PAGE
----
So here's how it works in the case of polynomials. It's kind of amusing. So we're dividing this polynomial into that one. And so the quotient to first order here is x. That is, that's going to match the top terms. So I get x^3 + x^2 - 2x. That's the product. And now I subtract. And it cancels. So we get here -x^2 + 2x. That's the difference. And now I need to divide this next term in. And I need a -1. So -1 times this is -x^2 - x + 2. And I subtract. And the x^2's cancel. And here I get +3x - 2.

Now, this thing has a name. This is called the quotient. And this thing also has a name. This is called the remainder. And now I'll show you how it works by sticking it into the answer here. The quotient is x - 1. And the remainder is, let's get down there. (3x - 2) / (x^2 + x - 2). So the punchline here is that this thing is easy to integrate. This is easy. And this one, you can use, now you can use cover-up, The method that we had before. Because the degree of the numerator is now below the degree of the denominator. It's now first degree and this is second degree. What you can't do is use cover-up to start out with here. That will give you the wrong answer. So that's the end for today, and see you next time.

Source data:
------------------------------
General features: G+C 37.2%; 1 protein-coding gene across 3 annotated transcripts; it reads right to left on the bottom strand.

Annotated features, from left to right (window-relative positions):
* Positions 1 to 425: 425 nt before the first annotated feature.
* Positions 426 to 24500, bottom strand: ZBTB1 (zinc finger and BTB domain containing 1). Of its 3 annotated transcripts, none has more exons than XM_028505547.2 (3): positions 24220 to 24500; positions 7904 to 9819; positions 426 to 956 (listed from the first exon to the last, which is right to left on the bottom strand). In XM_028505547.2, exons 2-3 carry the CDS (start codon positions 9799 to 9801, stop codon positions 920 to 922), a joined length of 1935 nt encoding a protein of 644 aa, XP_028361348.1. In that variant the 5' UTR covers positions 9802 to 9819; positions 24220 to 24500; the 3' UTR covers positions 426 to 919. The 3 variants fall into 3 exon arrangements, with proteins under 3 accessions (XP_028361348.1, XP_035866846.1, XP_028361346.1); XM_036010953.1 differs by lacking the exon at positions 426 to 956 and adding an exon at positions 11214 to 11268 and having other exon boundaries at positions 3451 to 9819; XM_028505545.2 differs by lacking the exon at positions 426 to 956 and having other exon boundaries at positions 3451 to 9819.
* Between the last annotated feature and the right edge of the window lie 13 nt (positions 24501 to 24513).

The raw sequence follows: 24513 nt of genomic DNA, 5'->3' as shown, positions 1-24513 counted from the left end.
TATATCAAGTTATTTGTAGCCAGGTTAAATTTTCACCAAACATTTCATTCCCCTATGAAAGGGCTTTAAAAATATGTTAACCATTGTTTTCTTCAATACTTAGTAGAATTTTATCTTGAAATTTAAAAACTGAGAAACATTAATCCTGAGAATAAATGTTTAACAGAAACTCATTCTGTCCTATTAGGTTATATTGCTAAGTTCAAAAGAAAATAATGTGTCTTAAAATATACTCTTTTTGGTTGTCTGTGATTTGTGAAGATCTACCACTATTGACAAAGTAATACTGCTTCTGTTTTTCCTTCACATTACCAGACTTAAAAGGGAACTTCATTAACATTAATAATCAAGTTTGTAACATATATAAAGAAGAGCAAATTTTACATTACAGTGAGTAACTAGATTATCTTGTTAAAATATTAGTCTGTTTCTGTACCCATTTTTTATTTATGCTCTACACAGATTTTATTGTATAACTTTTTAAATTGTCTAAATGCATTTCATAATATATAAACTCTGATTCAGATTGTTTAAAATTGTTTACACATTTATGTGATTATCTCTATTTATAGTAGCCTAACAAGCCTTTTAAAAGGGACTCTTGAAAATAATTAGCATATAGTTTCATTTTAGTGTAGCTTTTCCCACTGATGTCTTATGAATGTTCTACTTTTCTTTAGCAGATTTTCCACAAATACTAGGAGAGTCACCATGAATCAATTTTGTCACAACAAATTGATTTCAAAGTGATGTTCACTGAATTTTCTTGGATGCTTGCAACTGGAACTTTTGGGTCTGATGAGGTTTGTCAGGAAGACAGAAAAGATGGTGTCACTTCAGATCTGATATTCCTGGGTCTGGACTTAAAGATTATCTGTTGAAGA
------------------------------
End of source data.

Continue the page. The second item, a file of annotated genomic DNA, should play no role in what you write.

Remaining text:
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### Subtitle

- English - US (SRT)